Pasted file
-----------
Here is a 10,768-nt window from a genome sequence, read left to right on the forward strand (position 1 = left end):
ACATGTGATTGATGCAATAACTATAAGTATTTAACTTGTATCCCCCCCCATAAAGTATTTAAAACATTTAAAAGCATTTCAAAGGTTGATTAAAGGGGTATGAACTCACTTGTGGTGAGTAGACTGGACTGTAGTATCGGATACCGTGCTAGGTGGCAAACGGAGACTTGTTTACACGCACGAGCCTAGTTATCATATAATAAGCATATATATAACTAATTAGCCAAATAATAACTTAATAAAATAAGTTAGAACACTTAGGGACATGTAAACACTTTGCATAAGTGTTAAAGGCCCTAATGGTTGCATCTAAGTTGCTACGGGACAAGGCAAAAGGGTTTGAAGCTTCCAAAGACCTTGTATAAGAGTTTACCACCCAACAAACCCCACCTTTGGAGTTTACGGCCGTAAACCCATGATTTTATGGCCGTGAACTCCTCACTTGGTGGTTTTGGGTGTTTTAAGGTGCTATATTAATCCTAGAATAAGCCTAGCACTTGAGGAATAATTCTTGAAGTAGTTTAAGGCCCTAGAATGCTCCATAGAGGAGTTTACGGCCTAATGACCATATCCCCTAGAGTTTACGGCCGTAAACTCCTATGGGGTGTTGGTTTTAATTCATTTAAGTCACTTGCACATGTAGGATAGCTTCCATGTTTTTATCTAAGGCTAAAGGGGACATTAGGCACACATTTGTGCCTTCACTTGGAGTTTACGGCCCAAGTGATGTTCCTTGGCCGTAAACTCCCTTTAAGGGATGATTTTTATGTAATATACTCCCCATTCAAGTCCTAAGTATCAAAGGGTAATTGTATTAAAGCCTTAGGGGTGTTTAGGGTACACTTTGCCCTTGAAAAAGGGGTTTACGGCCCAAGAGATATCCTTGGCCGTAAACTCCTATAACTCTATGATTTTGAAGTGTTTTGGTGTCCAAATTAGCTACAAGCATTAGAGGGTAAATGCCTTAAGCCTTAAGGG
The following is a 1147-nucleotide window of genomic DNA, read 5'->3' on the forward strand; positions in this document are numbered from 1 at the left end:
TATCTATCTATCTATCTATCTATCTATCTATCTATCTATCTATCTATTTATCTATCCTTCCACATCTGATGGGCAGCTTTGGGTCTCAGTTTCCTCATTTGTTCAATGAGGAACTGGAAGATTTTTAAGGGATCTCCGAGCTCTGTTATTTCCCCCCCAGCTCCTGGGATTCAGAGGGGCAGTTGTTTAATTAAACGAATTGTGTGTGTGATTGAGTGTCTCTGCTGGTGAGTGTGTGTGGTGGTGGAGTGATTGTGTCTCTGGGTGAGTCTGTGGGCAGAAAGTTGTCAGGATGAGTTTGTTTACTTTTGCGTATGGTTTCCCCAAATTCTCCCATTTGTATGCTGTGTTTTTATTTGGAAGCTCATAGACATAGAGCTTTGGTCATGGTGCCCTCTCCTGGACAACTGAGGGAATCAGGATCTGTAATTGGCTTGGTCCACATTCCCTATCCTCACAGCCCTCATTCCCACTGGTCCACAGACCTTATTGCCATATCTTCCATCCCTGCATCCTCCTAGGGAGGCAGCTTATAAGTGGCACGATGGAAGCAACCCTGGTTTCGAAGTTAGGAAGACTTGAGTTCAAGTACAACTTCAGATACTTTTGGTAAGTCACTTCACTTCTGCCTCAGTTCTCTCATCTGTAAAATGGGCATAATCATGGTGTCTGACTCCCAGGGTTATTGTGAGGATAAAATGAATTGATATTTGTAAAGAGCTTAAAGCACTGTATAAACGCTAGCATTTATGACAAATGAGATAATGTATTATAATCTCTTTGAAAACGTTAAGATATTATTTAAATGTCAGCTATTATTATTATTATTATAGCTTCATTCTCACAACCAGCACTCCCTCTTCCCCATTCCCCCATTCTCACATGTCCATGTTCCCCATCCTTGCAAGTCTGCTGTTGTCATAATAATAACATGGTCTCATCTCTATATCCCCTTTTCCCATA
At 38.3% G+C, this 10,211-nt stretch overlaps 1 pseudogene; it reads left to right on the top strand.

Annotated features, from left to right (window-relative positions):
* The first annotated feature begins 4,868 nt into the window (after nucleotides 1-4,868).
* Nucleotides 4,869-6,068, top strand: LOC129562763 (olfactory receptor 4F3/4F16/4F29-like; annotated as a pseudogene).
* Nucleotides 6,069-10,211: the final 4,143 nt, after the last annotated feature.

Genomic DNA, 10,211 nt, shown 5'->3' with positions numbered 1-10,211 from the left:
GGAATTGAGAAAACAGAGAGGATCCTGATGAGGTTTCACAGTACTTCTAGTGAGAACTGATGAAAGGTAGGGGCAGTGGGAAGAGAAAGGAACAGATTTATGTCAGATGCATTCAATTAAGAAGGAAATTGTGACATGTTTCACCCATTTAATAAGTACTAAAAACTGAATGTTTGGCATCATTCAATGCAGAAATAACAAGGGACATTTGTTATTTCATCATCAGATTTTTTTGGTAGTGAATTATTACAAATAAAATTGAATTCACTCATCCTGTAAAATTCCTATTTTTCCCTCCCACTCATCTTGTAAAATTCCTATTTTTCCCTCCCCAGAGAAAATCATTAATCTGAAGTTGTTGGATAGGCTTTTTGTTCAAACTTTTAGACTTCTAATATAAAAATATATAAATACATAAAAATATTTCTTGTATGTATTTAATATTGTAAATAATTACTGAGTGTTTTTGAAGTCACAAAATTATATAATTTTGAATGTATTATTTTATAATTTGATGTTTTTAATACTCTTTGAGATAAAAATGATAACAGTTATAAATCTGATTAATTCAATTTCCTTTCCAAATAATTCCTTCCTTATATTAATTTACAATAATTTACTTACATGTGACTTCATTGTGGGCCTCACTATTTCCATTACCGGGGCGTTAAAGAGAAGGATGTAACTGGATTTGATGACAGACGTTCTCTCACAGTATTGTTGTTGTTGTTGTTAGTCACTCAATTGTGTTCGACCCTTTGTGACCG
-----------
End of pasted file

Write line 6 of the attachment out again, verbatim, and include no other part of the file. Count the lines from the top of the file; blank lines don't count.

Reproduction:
Annotated features, from left to right (window-relative positions):